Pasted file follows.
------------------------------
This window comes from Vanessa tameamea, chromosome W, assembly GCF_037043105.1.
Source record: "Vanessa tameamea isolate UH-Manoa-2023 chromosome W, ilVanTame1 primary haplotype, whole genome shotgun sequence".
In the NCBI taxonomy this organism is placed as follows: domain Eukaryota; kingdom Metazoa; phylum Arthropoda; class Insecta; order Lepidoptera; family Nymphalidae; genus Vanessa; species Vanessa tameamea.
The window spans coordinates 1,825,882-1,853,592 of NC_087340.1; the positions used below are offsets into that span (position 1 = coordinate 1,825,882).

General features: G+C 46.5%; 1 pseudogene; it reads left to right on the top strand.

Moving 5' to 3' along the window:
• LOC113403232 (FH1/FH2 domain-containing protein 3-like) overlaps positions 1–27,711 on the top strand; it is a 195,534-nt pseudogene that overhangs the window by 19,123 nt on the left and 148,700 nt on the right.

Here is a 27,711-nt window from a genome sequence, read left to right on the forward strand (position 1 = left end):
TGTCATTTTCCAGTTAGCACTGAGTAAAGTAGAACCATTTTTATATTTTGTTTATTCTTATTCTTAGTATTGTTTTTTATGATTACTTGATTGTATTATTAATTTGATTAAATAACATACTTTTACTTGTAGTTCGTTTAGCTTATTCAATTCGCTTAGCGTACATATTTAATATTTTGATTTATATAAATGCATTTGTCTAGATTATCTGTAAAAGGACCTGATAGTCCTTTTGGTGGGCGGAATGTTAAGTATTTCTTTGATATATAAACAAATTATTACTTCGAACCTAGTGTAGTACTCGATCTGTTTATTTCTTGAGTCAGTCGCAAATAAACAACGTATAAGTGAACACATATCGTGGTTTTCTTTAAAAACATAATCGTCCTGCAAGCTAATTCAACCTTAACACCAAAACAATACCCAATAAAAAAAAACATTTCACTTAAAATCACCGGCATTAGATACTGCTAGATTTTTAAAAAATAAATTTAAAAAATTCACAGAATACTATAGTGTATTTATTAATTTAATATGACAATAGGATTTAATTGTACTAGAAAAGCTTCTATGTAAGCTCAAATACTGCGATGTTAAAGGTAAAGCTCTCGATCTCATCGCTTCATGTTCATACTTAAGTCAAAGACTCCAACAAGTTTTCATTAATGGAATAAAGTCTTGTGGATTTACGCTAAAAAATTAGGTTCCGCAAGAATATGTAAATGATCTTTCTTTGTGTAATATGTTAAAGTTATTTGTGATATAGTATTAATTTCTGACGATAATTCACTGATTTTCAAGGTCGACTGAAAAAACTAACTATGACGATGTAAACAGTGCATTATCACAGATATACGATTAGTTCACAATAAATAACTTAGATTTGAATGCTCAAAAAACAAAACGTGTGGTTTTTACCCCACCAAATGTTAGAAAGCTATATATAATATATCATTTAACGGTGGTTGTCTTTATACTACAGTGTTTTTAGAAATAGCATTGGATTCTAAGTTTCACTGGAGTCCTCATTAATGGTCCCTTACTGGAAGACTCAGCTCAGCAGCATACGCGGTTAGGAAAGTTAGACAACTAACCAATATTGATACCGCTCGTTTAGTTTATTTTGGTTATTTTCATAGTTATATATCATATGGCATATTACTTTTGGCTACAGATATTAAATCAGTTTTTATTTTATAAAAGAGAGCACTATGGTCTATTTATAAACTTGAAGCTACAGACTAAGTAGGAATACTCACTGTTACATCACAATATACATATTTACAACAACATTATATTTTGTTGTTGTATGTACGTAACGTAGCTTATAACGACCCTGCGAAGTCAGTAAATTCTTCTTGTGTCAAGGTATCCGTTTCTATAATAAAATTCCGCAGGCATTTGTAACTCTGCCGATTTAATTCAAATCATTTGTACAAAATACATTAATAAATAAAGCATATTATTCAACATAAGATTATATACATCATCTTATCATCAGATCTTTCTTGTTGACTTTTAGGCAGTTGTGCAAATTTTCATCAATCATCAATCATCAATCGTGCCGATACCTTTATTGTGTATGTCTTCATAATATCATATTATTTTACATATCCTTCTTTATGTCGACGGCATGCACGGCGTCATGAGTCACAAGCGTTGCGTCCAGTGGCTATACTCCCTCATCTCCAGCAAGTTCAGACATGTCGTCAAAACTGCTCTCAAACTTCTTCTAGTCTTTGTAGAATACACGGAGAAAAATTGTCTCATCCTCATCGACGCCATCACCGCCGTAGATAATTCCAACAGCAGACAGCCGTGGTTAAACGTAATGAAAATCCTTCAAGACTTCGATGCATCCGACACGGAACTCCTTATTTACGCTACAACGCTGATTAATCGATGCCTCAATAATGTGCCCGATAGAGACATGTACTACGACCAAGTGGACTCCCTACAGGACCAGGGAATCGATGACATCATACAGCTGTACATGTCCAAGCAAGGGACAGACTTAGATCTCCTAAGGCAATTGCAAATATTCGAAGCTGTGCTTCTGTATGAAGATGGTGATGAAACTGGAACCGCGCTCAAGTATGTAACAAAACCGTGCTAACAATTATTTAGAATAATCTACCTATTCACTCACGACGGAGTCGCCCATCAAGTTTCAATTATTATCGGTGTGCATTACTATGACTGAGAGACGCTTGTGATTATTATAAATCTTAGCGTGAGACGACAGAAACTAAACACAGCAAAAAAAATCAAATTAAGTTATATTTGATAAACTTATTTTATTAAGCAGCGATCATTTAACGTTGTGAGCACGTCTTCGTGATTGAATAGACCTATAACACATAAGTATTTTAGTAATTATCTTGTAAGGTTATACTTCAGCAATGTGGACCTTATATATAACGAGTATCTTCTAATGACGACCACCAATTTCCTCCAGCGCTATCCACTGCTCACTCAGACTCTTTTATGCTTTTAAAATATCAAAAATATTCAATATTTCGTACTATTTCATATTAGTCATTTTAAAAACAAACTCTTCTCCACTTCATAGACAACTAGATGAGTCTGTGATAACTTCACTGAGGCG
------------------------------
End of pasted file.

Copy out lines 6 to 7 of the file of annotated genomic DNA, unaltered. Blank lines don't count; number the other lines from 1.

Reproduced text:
Moving 5' to 3' along the window:
• LOC113403232 (FH1/FH2 domain-containing protein 3-like) overlaps positions 1–27,711 on the top strand; it is a 195,534-nt pseudogene that overhangs the window by 19,123 nt on the left and 148,700 nt on the right.